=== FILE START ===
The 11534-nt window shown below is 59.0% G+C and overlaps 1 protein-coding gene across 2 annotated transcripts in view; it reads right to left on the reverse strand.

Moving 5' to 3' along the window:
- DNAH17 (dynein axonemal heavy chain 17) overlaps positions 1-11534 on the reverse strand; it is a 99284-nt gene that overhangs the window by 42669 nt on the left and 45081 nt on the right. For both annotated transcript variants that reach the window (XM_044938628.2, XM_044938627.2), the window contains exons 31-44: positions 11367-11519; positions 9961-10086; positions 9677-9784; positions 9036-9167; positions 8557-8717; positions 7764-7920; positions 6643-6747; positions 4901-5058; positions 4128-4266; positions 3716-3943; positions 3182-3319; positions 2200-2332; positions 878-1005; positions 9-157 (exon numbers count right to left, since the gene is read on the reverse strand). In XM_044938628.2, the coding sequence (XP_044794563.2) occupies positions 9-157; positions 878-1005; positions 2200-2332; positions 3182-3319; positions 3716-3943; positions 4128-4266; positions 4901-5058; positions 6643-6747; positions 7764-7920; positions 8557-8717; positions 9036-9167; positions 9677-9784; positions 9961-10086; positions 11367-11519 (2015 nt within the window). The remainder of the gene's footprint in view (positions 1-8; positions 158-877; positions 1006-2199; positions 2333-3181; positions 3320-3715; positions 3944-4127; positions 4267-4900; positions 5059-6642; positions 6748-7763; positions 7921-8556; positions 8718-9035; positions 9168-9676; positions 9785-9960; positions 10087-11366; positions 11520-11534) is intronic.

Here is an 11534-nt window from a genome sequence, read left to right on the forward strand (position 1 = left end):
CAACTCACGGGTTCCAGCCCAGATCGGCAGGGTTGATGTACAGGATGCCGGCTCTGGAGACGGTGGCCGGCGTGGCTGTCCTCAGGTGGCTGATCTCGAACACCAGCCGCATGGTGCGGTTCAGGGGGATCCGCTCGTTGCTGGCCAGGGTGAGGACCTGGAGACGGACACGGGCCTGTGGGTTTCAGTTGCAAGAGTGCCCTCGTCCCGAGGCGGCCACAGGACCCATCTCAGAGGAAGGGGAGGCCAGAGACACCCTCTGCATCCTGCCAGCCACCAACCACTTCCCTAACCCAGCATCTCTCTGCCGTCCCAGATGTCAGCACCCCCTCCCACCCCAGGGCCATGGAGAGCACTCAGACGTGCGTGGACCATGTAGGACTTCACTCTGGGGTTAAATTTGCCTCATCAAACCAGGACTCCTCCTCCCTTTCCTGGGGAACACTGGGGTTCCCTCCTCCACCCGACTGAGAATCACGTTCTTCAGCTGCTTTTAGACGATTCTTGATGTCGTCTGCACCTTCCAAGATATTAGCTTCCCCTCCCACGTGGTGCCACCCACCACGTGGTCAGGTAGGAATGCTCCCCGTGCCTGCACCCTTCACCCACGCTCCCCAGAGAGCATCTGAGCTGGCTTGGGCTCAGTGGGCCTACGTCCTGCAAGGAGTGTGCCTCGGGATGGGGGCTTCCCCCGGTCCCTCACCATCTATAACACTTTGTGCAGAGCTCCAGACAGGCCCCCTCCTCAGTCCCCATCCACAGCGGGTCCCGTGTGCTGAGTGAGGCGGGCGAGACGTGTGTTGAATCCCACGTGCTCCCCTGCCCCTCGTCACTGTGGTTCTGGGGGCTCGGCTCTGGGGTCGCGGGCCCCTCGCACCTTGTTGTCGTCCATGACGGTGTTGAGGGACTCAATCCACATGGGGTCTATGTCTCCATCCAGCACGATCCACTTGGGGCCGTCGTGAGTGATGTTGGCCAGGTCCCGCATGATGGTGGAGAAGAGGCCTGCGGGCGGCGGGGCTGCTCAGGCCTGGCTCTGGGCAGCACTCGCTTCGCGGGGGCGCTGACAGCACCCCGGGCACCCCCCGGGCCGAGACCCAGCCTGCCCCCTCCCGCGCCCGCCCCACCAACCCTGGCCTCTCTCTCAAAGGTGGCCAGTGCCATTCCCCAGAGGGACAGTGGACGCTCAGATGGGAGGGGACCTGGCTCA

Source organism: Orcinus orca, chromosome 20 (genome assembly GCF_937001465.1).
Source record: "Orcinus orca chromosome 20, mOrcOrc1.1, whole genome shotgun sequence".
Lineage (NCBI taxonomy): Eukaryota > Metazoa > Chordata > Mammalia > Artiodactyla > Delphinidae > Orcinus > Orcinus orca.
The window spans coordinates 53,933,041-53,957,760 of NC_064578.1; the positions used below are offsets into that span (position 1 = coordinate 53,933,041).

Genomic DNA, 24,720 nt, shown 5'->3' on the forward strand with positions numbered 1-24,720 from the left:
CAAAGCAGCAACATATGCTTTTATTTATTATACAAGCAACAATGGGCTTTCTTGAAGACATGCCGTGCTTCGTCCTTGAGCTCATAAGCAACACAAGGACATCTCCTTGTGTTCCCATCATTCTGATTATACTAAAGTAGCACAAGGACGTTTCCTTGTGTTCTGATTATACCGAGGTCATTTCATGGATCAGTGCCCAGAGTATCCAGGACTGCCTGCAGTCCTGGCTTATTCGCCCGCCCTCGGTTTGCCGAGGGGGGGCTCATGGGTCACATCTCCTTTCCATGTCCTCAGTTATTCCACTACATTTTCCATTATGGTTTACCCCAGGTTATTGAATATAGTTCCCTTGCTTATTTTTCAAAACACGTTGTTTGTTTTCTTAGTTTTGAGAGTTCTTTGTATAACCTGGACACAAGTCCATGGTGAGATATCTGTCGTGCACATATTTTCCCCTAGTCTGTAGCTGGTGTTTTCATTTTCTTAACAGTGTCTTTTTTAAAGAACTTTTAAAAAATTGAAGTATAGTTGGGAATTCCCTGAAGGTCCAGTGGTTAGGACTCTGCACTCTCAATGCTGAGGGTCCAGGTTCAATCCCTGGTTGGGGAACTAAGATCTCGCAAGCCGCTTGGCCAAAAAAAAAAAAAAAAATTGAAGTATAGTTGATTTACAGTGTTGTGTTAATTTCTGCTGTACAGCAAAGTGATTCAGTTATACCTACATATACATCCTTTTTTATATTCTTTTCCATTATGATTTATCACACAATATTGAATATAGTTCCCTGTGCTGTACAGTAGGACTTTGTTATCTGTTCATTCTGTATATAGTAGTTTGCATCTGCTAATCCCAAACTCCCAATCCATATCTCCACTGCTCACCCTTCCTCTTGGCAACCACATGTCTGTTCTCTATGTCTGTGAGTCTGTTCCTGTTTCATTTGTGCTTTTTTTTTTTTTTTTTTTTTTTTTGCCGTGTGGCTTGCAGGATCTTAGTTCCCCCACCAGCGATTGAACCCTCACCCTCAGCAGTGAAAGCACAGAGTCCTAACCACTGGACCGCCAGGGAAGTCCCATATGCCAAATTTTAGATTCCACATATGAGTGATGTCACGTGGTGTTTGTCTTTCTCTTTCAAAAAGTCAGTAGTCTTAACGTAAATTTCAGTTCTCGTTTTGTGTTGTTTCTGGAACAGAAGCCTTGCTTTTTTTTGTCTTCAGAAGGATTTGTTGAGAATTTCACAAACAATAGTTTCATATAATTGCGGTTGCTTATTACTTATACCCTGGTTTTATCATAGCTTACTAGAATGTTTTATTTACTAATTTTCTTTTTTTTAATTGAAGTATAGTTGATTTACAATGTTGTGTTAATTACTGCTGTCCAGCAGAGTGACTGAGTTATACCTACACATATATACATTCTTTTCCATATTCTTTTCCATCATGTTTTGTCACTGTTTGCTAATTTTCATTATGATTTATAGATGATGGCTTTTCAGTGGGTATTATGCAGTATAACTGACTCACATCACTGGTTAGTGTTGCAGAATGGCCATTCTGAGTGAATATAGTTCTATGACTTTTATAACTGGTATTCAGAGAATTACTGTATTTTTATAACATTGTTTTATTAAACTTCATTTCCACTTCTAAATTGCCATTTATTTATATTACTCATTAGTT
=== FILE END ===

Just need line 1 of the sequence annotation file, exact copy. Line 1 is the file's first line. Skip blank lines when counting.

The 11534-nt window shown below is 59.0% G+C and overlaps 1 protein-coding gene across 2 annotated transcripts in view; it reads right to left on the reverse strand.